2. ownership: applicants (or their holding companies) must comply with the ownership restrictions in the Financial Sector (Shareholdings) Act 1998 (Cth) (discussed below), and all substantial shareholders must be fit and proper in the sense of being well-established and financially sound entities of standing and substance;
  3. governance: applicants must satisfy APRA prudential standards concerning corporate governance, and have policies in place to ensure that key office holders are fit and proper persons;
  4. risk management and internal controls: applicants must satisfy APRA that these are adequate and appropriate for limiting risk exposures from their operations;
  5. compliance: applicants must have compliance processes and systems in place that are adequate and appropriate for ensuring compliance with APRA prudential standards and other regulatory requirements;
  6. information and accounting systems: these must be adequate to maintain up-to-date records of all transactions, to keep management continuously and accurately informed of the ADI's condition and to comply with reporting obligations;
  7. audit: internal and external audit arrangements must satisfy APRA prudential standards; and
  8. for foreign bank applicants, the standard of supervision in their home jurisdiction and the consent of their home supervisor.

In an effort to increase competition in the banking industry, APRA allows applicants to apply to be authorised as a restricted ADI (RADI). RADIs are required to hold significantly less capital than full ADIs (the higher of 20 per cent of adjusted assets or A$3 million plus a winding-up reserve) and are subject to less stringent prudential standards. However, RADIs may only accept protected deposits (see Section III) up to A$250,000 per customer and up to A$2 million in aggregate. RADI authorisation is only valid for up to two years, after which the RADI must either obtain full ADI authorisation or exit the industry. The RADI licensing scheme was introduced to make it easier for new ventures to enter the Australian banking industry without prejudicing the depositor protection and financial stability achieved by current prudential standards. Unless otherwise stated, references in this chapter to ADIs are references to full ADIs.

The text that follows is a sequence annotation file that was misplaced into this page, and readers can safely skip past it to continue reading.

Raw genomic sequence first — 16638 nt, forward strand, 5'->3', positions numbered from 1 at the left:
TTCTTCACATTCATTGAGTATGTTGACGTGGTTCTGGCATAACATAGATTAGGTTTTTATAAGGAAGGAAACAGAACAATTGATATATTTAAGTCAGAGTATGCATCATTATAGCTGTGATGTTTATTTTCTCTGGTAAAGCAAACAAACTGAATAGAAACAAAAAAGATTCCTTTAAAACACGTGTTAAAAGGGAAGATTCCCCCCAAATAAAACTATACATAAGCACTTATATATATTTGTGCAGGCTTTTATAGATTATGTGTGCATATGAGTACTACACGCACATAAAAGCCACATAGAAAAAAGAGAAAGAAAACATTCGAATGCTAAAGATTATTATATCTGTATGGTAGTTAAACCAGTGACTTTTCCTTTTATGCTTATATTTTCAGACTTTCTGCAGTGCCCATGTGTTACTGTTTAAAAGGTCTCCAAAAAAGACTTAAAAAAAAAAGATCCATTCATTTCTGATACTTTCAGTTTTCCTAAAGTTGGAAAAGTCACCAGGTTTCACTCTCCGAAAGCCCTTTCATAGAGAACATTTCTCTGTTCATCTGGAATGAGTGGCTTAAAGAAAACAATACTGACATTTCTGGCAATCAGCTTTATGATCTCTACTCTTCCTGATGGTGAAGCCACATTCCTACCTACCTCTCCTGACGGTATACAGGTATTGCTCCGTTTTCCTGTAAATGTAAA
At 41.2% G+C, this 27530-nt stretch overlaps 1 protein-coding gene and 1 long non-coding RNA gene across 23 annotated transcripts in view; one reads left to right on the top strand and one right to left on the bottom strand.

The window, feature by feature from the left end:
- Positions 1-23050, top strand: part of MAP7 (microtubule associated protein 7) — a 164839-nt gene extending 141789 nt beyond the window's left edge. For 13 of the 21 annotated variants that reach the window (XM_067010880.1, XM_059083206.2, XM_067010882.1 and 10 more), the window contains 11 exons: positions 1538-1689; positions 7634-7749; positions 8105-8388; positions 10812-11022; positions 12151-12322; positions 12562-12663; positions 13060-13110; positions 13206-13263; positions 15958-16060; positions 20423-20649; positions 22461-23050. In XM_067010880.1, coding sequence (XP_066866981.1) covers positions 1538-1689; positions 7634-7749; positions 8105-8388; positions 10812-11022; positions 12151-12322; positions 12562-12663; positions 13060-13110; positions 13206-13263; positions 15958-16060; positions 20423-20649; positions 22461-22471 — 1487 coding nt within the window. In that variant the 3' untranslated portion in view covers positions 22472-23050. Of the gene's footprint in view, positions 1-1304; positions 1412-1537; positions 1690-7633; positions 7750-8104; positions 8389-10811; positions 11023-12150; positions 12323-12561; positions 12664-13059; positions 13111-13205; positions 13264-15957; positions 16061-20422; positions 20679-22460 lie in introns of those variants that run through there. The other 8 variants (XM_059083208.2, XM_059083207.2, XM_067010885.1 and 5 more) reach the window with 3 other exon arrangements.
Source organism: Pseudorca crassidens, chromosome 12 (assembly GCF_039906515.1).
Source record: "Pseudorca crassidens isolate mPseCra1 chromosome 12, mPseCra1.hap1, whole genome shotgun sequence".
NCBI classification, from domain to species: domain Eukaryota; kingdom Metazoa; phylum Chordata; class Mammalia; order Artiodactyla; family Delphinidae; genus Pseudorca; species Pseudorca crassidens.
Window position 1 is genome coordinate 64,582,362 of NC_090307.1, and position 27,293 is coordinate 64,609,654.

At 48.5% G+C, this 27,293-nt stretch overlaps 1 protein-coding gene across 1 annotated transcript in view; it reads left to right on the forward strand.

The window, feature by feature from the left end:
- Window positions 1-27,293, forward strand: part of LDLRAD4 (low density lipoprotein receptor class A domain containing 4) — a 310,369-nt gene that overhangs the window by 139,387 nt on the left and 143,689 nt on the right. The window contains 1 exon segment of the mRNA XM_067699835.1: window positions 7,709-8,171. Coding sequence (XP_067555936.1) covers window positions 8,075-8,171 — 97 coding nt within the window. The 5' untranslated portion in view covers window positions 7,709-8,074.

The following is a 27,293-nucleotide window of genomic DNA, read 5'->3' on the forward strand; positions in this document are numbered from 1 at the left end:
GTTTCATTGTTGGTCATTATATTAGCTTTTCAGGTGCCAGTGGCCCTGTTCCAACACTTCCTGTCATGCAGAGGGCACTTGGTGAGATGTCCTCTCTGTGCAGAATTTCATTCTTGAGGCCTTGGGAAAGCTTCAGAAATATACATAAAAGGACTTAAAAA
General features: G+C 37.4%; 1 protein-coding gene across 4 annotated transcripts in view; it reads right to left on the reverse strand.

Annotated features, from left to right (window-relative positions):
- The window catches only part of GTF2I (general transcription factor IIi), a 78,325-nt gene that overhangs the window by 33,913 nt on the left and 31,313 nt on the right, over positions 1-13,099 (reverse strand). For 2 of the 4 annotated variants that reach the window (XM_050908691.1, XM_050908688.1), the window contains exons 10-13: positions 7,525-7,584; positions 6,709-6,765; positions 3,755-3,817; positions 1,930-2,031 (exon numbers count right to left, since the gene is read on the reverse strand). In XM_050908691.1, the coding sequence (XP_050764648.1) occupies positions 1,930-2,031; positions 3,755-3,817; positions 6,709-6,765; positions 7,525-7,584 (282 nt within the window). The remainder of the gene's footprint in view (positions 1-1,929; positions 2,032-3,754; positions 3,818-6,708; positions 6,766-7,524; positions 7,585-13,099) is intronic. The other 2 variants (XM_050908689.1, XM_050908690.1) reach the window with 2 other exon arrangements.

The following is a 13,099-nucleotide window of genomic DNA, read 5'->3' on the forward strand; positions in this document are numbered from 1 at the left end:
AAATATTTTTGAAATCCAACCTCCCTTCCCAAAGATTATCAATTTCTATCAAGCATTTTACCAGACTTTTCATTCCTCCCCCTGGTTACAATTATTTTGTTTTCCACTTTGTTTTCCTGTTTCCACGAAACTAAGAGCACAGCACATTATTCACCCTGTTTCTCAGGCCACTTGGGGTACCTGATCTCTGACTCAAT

The provision of a purchased payment facility (PPF) – a facility purchased from another person that is able to be used for making payments up to the amount standing to its credit from time to time, and under which payments are made by the provider of the facility rather than the purchaser – or being the holder of stored value for a PPF is deemed by legislation to be carrying on banking business. Consequently, providers of PPFs (e.g., digital wallet services) are required to obtain ADI authorisation from APRA. However, the authorisation granted to PPF providers is typically subject to a condition limiting them only to providing PPFs and preventing them from lending money (other than incidental advances to customers in the course of providing a PPF).

ADIs in Australia are structured as bodies corporate. Mutual (customer-owned) financial institutions existing under state laws were, from 1 July 1999 onwards, converted to companies limited by shares under the national corporations legislation. Notwithstanding their conversion to companies with share capital, mutual financial institutions are subject to additional disclosure requirements if their constitutions are to be amended to vary or cancel the rights of members or a class of members. On 6 April 2019, the Treasury Laws Amendment (Mutual Reforms) Act 2019 commenced, narrowing the scope of the definition of mutual entities and making it easier for them to raise capital from external sources.

Financial institutions may be corporate groups. It is only the entity carrying on banking business – that is, accepting deposits from customers – that must be an ADI. Other entities in the corporate group can provide other non-banking services that are typically provided by banks in Australia, such as securities dealing, wealth management, wholesale debt issuance and insurance. The ADI may be either the holding company or a subsidiary within the corporate group. If a holding company is not an ADI, APRA may authorise it to be a non-operating holding company (NOHC) of an ADI. If a prospective ADI is a subsidiary of another body corporate, APRA may refuse to grant it authority to carry on banking business unless the body corporate of which it is a subsidiary is authorised as a NOHC. NOHC authorisation subjects the holding company to the ownership restrictions in the Financial Sector (Shareholdings) Act 1998.